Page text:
The Nelson family established the Helen Nelson Davis Scholarship Fund through the Southern Illinois University Foundation. Eligible applicants must be graduates of a high school in the southern Illinois counties of Alexander or Pulaski, with a grade point average of 3.0 or above (on a 4.0 scale). Applicants must also major in education at SIUC with plans of pursuing a teaching career, much like Helen Davis.

The College of Education and Human Services Scholarship Committee will determine the recipient and amount of the award on an annual basis.

Brown, an employee of the Illinois State Police in Springfield, says: “My great aunt was a firm believer in education. She spent her entire life supporting young people in the school system, the church and community. I just thought this was an appropriate way to honor her memory.”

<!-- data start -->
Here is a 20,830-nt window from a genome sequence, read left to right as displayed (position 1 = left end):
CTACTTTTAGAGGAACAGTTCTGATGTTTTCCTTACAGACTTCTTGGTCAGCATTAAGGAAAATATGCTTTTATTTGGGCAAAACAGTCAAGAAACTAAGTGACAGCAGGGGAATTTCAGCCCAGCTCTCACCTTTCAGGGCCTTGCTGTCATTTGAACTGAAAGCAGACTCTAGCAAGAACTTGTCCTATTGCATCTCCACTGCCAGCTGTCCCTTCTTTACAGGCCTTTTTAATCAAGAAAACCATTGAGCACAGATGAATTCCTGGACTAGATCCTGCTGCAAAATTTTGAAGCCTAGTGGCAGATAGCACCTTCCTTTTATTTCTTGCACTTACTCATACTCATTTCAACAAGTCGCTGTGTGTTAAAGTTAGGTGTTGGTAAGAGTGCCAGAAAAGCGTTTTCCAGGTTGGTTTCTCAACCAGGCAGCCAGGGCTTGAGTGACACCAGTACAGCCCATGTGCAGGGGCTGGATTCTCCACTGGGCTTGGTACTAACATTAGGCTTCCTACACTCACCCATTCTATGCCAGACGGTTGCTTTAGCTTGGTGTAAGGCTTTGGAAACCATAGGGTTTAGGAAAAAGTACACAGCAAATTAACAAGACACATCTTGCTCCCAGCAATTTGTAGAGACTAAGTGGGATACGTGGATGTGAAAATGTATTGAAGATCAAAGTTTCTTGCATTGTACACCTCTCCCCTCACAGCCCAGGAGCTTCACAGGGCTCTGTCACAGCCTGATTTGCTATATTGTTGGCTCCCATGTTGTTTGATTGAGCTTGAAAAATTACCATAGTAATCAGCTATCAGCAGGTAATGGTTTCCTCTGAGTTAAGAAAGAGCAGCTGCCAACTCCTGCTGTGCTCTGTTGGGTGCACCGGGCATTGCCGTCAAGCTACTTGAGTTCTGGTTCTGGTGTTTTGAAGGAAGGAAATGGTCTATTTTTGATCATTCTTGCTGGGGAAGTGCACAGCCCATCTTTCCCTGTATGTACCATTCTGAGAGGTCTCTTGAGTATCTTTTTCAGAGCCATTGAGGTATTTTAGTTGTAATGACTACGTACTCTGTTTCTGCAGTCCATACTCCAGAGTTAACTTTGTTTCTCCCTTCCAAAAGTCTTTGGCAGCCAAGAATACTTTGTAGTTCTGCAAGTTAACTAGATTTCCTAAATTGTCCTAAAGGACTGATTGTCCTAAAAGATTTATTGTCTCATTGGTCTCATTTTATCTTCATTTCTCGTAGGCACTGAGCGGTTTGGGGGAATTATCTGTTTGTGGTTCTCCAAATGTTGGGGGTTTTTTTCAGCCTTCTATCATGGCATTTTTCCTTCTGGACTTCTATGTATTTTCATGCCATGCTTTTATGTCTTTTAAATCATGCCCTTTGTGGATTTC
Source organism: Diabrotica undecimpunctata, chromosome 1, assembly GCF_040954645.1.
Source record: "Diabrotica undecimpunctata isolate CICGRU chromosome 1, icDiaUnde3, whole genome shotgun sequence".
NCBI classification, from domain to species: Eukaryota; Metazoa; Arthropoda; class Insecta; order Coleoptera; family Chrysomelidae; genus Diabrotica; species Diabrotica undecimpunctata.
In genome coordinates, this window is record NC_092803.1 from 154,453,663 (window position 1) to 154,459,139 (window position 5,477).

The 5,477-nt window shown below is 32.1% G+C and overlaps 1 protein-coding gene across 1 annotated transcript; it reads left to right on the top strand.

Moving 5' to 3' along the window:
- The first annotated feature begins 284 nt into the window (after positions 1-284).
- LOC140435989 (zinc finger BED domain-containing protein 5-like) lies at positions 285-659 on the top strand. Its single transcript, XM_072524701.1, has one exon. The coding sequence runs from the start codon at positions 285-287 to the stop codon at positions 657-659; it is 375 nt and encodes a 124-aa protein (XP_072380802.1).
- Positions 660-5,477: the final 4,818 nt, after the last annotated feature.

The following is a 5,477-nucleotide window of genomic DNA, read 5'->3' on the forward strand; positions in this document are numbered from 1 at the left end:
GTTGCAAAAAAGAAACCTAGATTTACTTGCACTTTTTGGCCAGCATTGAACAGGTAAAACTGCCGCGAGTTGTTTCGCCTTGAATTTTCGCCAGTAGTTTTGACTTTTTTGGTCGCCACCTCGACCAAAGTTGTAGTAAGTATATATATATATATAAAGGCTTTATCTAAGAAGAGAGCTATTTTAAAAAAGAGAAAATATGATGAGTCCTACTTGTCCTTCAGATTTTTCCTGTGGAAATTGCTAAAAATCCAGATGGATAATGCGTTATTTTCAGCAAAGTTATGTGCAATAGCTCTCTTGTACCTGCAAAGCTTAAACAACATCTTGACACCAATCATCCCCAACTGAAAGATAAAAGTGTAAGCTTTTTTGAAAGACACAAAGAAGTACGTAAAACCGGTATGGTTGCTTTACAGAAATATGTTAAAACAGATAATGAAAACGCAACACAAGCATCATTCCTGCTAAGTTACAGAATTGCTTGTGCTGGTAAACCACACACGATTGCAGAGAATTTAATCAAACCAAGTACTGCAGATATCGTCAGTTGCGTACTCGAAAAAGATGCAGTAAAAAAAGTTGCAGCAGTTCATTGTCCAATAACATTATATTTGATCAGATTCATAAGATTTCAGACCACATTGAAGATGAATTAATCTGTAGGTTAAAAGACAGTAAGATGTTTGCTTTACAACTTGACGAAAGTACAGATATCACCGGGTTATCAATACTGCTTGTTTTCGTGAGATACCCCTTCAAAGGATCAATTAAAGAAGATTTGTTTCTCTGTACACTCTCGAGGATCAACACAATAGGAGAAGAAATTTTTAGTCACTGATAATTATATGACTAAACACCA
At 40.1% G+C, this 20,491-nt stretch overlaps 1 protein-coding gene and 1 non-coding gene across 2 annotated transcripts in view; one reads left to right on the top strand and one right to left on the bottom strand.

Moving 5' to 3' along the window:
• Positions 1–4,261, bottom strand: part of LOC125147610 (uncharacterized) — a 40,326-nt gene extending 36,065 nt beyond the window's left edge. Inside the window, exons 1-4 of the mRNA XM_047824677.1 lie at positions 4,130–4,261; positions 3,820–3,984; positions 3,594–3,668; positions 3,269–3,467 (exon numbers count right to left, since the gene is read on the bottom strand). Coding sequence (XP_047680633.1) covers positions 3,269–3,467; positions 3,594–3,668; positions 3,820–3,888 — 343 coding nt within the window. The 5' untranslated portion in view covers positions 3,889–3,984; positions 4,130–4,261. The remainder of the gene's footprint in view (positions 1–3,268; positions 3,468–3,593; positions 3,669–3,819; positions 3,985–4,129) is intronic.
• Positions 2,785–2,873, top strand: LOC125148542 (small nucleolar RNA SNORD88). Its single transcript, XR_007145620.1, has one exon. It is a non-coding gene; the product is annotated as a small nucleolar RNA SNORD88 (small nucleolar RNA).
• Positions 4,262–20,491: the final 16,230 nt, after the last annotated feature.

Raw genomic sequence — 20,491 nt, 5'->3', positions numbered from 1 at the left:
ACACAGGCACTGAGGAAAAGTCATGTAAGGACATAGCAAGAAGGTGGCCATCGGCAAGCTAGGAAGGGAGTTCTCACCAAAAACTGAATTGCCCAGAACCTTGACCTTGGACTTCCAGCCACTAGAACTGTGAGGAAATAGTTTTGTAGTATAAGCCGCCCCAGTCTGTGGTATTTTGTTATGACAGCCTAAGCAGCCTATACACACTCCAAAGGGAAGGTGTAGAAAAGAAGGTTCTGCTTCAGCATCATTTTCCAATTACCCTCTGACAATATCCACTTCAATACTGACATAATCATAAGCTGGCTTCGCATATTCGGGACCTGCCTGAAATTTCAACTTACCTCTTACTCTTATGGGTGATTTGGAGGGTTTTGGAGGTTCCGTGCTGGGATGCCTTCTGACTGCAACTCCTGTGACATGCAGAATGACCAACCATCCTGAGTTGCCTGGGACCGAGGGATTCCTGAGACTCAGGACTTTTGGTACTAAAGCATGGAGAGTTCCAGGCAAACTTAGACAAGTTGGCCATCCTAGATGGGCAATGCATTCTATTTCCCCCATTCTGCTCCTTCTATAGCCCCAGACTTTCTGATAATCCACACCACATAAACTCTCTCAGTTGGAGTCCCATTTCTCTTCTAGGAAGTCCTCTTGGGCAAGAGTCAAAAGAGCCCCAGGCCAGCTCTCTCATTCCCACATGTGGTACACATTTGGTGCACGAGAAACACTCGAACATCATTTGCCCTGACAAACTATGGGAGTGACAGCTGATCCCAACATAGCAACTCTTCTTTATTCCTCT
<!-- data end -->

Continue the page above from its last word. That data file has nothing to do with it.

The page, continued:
Helen M. Davis was a lifelong elementary school educator who earned two degrees from Southern. She completed a two-year teaching certificate program at the University in 1930. Davis subsequently received her bachelor’s and master’s degrees in education in 1944 and 1954, respectively.

“Aunt Helen was helpful in getting kids interested in reading and learning our history,” Brown says. “One of my favorite memories was Aunt Helen organizing programs during Black History Month. She wanted us as young adults to be educated about Black History and those who made contributions to our society before us. We were also asked to conduct presentations as part of her programs.”